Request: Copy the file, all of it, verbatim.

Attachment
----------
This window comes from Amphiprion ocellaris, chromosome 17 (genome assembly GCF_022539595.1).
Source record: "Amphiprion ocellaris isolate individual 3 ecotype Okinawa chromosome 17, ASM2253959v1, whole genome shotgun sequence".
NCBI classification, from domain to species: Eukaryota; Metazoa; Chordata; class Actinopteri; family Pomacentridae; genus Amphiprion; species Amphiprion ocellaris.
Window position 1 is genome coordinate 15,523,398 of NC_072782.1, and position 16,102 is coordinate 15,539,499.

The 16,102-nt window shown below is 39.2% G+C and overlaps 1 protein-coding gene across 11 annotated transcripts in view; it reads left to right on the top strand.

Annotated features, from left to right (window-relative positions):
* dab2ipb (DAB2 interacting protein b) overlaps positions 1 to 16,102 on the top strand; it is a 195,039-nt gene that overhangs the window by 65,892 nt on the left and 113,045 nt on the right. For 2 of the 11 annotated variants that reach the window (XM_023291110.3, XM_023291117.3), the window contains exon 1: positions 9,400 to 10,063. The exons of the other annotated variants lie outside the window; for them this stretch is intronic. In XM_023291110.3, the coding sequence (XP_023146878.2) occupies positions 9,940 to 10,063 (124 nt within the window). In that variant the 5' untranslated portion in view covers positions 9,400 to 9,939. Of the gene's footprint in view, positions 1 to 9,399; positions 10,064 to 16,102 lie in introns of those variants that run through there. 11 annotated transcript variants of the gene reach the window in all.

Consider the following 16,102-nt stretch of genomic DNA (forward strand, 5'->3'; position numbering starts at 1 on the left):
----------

This window comes from Amphiprion ocellaris, chromosome 17 (genome assembly GCF_022539595.1).
Source record: "Amphiprion ocellaris isolate individual 3 ecotype Okinawa chromosome 17, ASM2253959v1, whole genome shotgun sequence".
NCBI classification, from domain to species: Eukaryota; Metazoa; Chordata; class Actinopteri; family Pomacentridae; genus Amphiprion; species Amphiprion ocellaris.
Window position 1 is genome coordinate 15,523,398 of NC_072782.1, and position 16,102 is coordinate 15,539,499.

The 16,102-nt window shown below is 39.2% G+C and overlaps 1 protein-coding gene across 11 annotated transcripts in view; it reads left to right on the top strand.

Annotated features, from left to right (window-relative positions):
* dab2ipb (DAB2 interacting protein b) overlaps positions 1 to 16,102 on the top strand; it is a 195,039-nt gene that overhangs the window by 65,892 nt on the left and 113,045 nt on the right. For 2 of the 11 annotated variants that reach the window (XM_023291110.3, XM_023291117.3), the window contains exon 1: positions 9,400 to 10,063. The exons of the other annotated variants lie outside the window; for them this stretch is intronic. In XM_023291110.3, the coding sequence (XP_023146878.2) occupies positions 9,940 to 10,063 (124 nt within the window). In that variant the 5' untranslated portion in view covers positions 9,400 to 9,939. Of the gene's footprint in view, positions 1 to 9,399; positions 10,064 to 16,102 lie in introns of those variants that run through there. 11 annotated transcript variants of the gene reach the window in all.

Consider the following 16,102-nt stretch of genomic DNA (forward strand, 5'->3'; position numbering starts at 1 on the left):